No, the problem is that people living in those sprawling houses aren't usually willing to pay the true costs to do so.

          I have no problem with people having the sprawling mansion in the country. What I have a problem with is that I have to pay for them to do so. I pay the same amount per month for garbage collection, recycling, water, and sewer that they do, but the cost to deliver those services actually costs less to my house closer in than it does to theirs further out.

          This is why my taxes go up every single year, and by more than inflation. It's because the taxes paid by those in the new communities on the outskirts of the city do not cover the costs associated with providing them the services, so they raise everyone's taxes to compensate.

          Live wherever you like, live in whatever type of house you like. But don't pass your costs on to me.

      • by garcia (6573) on Friday March 25, 2011 @01:37PM (#35613544) Homepage

        Because my "sprawling" 1280 sq ft. home in the suburbs (where I ride the bus 20 miles each way) costs me $723/month whereas rent would be over $1000/month and a mortgage would be well in excess of $1000/month in the city?

        • Using the bus for a 20mi commute isn't the same as the 50mi+ driving an SUV each way person, which is very common, and what is usually being spoken to when such statements are made. Perhaps the GP is being a bit extreme but American's do have a bit of a waste problem.
        • by hoggoth (414195) on Friday March 25, 2011 @02:28PM (#35614436) Journal

          > Because my "sprawling" 1280 sq ft. home in the suburbs (where I ride the bus 20 miles each way) costs me $723/month whereas rent would be over $1000/month and a mortgage would be well in excess of $1000/month in the city?

          Where is this? Idaho?
          Here in New York rent or mortgage is certainly over $3,000/mo.

        • Re: (Score:3, Informative)

          by Anonymous Coward

          But that's because there's a supply-demand issue. Everyone wants to live in the city, but there is limited housing.

          Over here in Germany, the number of multi-family housing (apartment blocks) are tremendous, and all over the place in the cities. Most every shop, store, building, has tons of residential housing (varying from 1, 2, 3 or 4 bdrs) on top. And because there is so much available, it's really cheap to be living in dense housing in the city, close to the trains, and the parks, and the shops (which

      • by ackthpt (218170) on Friday March 25, 2011 @01:47PM (#35613716) Homepage Journal

        People who cavalierly wast resources should be paying this burden, not us people who are stuck with commutes, but thoughtful enough to buy vehicles which are misers on gas consumption.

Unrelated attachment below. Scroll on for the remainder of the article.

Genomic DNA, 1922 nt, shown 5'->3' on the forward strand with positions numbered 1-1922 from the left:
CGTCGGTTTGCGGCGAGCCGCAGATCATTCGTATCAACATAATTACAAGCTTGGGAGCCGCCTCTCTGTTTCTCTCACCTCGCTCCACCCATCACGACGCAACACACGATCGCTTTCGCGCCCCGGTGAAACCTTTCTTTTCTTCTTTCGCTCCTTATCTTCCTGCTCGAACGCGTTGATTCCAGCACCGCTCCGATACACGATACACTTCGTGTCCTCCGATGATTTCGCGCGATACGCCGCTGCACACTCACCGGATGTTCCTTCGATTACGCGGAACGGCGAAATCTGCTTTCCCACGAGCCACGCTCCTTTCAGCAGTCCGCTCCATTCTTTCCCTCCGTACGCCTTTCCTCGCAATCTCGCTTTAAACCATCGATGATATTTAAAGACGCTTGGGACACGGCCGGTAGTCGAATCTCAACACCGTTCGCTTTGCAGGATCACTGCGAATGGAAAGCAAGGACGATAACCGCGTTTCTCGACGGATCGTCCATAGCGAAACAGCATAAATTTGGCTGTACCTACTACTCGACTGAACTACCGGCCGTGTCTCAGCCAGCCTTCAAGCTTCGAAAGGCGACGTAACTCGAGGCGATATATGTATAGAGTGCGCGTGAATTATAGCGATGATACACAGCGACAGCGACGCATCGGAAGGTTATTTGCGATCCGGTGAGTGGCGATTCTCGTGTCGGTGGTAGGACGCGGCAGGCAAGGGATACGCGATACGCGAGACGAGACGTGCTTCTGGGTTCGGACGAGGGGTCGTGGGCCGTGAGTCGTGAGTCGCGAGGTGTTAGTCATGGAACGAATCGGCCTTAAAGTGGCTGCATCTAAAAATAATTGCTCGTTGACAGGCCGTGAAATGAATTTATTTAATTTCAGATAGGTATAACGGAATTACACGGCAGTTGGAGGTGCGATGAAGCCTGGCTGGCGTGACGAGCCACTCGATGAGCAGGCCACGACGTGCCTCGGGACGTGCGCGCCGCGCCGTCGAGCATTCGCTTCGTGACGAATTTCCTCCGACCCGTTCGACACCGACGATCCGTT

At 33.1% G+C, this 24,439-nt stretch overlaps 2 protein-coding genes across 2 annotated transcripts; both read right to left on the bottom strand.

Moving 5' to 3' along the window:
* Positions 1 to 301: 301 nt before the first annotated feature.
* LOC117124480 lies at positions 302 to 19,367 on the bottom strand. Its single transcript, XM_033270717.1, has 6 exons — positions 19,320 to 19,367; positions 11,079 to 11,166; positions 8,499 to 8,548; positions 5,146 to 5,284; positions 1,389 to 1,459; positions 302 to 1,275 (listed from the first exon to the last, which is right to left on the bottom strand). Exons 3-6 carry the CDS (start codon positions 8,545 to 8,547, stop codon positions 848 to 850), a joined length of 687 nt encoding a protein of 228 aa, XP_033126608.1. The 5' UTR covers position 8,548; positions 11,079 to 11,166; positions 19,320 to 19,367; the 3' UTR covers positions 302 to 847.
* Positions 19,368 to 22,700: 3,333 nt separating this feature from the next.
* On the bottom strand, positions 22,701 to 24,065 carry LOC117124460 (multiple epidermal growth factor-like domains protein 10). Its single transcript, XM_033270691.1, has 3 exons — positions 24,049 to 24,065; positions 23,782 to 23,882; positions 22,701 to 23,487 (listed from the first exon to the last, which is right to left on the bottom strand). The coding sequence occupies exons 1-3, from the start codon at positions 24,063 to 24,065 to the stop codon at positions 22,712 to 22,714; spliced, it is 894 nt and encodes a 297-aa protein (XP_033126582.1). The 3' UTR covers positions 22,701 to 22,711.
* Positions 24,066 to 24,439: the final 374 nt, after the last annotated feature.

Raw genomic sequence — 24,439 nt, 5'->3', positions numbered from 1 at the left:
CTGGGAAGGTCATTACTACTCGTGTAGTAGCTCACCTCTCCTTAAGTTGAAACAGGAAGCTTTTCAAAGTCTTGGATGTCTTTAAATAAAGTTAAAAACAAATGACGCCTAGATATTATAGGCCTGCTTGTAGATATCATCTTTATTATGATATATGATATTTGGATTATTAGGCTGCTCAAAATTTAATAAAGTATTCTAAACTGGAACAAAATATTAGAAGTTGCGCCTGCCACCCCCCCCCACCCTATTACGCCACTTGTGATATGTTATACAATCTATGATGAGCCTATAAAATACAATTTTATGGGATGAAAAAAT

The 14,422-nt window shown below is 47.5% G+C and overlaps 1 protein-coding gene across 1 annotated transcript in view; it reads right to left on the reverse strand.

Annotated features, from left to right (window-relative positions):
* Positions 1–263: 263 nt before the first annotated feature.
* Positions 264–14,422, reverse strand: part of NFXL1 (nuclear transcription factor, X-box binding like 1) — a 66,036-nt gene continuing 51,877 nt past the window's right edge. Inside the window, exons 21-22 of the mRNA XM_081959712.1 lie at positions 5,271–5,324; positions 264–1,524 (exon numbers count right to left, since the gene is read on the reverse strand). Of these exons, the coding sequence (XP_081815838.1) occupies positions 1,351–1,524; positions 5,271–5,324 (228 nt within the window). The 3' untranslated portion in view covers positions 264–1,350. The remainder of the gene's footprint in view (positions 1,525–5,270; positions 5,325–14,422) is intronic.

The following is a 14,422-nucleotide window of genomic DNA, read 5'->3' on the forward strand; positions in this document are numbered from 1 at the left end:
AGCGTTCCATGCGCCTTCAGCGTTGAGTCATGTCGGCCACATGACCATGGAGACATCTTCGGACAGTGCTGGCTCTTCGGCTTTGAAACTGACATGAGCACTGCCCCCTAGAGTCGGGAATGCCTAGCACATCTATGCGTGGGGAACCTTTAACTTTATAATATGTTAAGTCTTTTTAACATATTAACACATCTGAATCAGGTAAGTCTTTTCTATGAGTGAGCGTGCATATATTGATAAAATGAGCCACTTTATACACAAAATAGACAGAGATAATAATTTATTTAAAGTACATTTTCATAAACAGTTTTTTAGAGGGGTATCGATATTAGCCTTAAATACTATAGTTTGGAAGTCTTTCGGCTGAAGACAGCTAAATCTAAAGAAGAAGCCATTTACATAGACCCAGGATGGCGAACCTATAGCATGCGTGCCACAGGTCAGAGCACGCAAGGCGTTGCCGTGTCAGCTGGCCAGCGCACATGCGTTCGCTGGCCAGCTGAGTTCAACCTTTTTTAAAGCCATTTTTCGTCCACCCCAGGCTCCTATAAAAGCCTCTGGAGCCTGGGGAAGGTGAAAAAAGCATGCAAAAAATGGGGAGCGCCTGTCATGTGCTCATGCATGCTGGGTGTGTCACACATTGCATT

I'm confounded when I drive through suburban neighborhoods and see 80% of the homes have at least one Pickup/SUV in the driveway - most of these are never going to be used for construction or off-road. They're the modern equivalent of the Station Wagon. If gas is so cheap these people are commuting with these, and I see them in large percentages on my daily commute, then gas is still too cheap. Get off that addiction, people!

        • Re: (Score:3, Insightful)

          by Joce640k (829181)

          This, The sooner gas hits $20/gallon, the better.

        • If (and it's a very if) the thinking behind this tax is to better recoup costs from people using public roads, it makes sense.

          I haven't seen anything indicating that the energy efficient vehicles cause less wear & tear on roadways than gas guzzlers (though it logically makes sense with their lighter weight).

          If the people are wasting a common resource then by all means tax the resource. If that resource is gas then tax gas. If that resource is the condition of the roadway itself, then we should be

      • Uhh... the problem they think they're resolving with this is that vehicles are expected to continue using ever smaller quantities of taxed fuel, even no petroleum at all in some circumstance. Do you really believe that they'll stop at millage meters on cars if they find people are using bicycles and/or public transportation?

        I do think it's a great way to level the playing field between gas guzzlers (the ones that tear up the road the most) and more efficient vehicles. How dare the less wasteful, lighter

      • by AxemRed (755470) on Friday March 25, 2011 @01:54PM (#35613840)
        Not all of us can afford a decent quality apartment downtown, let alone a private school for our kids. And not all of us live in cities with decent public transit. I live in a house in the suburbs mostly because it was my best option for my money.
      • by Infernal Device (865066) on Friday March 25, 2011 @01:56PM (#35613872)

        The real problem is that people want sprawling houses, and are not comfortable living in smaller places.

        That's a pretty gross generalization.

        I mean, why bother living in a small apartment downtown when I can get a sprawling, waste of space out in the 'burbs, and drive 20 miles each way?

        This depends on the conditions in the downtown area. In my experience, a house in the suburbs is considerably cheaper than an apartment downtown.

        People raise kids in NYC and in other big cities. You can just put your kids in a private school, and they can take the train or the bus to get to where they want.

        Only if you're made of money. The vast majority of people would not be able to afford a private school for their children.